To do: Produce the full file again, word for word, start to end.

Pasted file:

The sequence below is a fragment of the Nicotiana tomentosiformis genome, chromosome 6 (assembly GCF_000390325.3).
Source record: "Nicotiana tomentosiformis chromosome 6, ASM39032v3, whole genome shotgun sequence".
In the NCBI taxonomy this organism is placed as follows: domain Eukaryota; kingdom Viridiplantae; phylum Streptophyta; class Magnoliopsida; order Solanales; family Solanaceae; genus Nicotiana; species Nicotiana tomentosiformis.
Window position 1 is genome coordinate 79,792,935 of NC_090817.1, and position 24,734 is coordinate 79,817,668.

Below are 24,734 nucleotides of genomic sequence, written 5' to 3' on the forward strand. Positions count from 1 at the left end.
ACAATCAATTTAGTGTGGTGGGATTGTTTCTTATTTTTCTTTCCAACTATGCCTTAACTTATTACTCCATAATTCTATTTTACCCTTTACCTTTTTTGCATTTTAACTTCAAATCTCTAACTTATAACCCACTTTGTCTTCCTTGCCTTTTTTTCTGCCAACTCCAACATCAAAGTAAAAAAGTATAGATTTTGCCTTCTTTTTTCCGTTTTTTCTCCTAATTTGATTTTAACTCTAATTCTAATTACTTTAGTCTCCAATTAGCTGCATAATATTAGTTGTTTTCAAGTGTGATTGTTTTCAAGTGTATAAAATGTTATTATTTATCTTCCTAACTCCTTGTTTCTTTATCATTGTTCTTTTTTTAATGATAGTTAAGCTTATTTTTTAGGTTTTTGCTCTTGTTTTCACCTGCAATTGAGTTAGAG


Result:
The sequence below is a fragment of the Nicotiana tomentosiformis genome, chromosome 6 (assembly GCF_000390325.3).
Source record: "Nicotiana tomentosiformis chromosome 6, ASM39032v3, whole genome shotgun sequence".
In the NCBI taxonomy this organism is placed as follows: domain Eukaryota; kingdom Viridiplantae; phylum Streptophyta; class Magnoliopsida; order Solanales; family Solanaceae; genus Nicotiana; species Nicotiana tomentosiformis.
Window position 1 is genome coordinate 79,792,935 of NC_090817.1, and position 24,734 is coordinate 79,817,668.

Below are 24,734 nucleotides of genomic sequence, written 5' to 3' on the forward strand. Positions count from 1 at the left end.
ACAATCAATTTAGTGTGGTGGGATTGTTTCTTATTTTTCTTTCCAACTATGCCTTAACTTATTACTCCATAATTCTATTTTACCCTTTACCTTTTTTGCATTTTAACTTCAAATCTCTAACTTATAACCCACTTTGTCTTCCTTGCCTTTTTTTCTGCCAACTCCAACATCAAAGTAAAAAAGTATAGATTTTGCCTTCTTTTTTCCGTTTTTTCTCCTAATTTGATTTTAACTCTAATTCTAATTACTTTAGTCTCCAATTAGCTGCATAATATTAGTTGTTTTCAAGTGTGATTGTTTTCAAGTGTATAAAATGTTATTATTTATCTTCCTAACTCCTTGTTTCTTTATCATTGTTCTTTTTTTAATGATAGTTAAGCTTATTTTTTAGGTTTTTGCTCTTGTTTTCACCTGCAATTGAGTTAGAG